Another friend of mine joined the Church of Scientology ironically. He read everything about them available online in advance, and when asked why he wanted to join he mentioned that he was interested in finding out if the reports of it being a cult were true. He ended up doing the first level of “auditing” and didn’t continue, so perhaps his previous research did give him a bit of preparation for leaving, but at the same time he also actually joined this cult and gave them money! When I spoke with him about it, he talked as if he was an apologist for the church.
My point is that there can indeed be ironic cults and cults of irony. Irony doesn’t automatically remove power abuses. In addition, many people in positions of power who joke about abuse are in that moment actually abusing others via the asshole takeaway.
Note too that while Pavlina doesn’t like people who “diagnose me over the internet,” he’s fine with diagnosing the emotional states of his critics as having “a lot of repressed anger and envy emanating from [them].” I’m not going to give the diagnosis from the DSM IV that I think might fit this kind of behavior, I’m only going to state that it is hypocritical. While Pavlina says that “no force or coercion is necessary” to create a “supportive social circle,” he also pulls the asshole takeaway to dominate others, and regularly bans all dissenting opinions. In fact, I received an email today from someone who was banned from his forum for posting a dissenting opinion on the forum thread linked to above. Coercion can be subtle, ironic, and even “for smart people.”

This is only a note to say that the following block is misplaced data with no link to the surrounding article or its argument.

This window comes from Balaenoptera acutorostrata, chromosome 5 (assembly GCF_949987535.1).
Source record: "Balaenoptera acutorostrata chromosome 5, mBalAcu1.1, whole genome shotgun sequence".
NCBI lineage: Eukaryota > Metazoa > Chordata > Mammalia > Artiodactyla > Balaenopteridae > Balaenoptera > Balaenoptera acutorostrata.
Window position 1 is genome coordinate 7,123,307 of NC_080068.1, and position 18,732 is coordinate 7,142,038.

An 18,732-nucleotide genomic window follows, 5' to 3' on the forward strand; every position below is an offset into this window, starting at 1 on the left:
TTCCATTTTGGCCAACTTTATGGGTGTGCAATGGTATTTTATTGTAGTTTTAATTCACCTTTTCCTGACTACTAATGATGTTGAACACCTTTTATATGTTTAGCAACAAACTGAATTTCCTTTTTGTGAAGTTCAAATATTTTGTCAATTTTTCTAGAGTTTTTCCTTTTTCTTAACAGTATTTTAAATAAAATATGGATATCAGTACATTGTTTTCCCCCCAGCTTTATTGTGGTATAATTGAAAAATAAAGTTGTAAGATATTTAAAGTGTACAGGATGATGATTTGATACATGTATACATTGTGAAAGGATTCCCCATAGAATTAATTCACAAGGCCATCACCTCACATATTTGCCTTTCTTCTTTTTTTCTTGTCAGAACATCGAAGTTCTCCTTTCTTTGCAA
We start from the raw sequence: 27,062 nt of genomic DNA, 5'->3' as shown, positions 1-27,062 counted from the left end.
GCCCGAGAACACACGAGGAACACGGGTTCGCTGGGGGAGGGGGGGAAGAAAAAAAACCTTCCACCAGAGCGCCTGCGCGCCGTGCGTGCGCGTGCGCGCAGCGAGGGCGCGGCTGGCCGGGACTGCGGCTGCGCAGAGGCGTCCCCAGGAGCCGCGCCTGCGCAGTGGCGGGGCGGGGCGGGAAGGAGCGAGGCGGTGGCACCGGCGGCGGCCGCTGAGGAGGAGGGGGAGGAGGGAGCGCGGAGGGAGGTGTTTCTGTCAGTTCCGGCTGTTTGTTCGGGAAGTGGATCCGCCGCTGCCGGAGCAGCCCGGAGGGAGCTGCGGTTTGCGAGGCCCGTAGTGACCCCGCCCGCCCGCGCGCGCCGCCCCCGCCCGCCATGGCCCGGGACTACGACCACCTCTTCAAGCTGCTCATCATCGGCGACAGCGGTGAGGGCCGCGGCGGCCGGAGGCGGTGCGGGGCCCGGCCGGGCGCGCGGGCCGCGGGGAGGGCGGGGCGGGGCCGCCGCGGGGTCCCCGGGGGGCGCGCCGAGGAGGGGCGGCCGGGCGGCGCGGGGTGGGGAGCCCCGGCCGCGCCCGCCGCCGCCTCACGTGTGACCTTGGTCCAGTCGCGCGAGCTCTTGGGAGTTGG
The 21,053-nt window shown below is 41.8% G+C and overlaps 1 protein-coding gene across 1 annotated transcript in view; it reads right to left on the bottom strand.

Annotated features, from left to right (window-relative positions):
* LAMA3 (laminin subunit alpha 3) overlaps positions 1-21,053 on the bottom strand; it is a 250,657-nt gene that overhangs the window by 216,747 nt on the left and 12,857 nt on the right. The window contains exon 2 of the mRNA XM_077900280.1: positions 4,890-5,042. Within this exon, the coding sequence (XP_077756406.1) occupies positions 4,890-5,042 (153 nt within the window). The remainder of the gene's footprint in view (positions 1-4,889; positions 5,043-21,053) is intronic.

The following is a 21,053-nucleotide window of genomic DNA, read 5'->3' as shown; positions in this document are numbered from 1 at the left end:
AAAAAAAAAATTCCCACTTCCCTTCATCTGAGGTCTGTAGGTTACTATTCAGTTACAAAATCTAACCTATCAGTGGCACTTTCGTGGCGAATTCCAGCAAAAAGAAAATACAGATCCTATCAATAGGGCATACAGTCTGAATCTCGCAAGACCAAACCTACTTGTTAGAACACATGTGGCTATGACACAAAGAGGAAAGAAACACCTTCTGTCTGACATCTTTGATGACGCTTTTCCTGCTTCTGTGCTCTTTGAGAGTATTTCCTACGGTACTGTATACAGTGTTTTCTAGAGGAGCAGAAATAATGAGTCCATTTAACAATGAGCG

As I write this article, I am checking in with my feelings. I do not notice anger and envy, but a feeling of concern associated with a warmth in my chest and sadness for people who might join a coercive group, and for people who are currently stuck within such groups. Someone I know is currently wrestling with a smart young family member who is stuck in the Dahn Yoga cult. He is working 20 hours a day, sleeping only 4, and he justifies his activity as being part of a movement that will save the world. (I referred this family to John Knapp of the Center for Healing Spiritual and Cultic Abuse. John was a former member of the Transcendental Meditation cult and now works as a social worker specializing in helping people to recover from cults and coercive groups.)
I sincerely hope that any wisdom I have gained from membership in coercive groups benefits others who are considering joining or leaving such groups. Please pay attention to the warning signs of a coercive group or leader. Pavlina is exhibiting many of them already.
UPDATE 4/7/2011: I found this analysis from a blog called “Steve Pavlina Watch” on Pavlina’s April Fool’s post as well: Analysis: Help Wanted
UPDATE 4/8/2011: See also this excellent article from the Cultic Studies Journal entitled “Dominance and Submission: The Psychosexual Exploitation of Women in Cults” by Janja Lalich. While obviously there is a difference, there is a fine line—or perhaps a gradient—between the D/s bedroom play of a monogamous couple and the dominance and submission of a coercive leader or group. Often toxic groups begin on one side of the line and gradually move in the direction of coercion.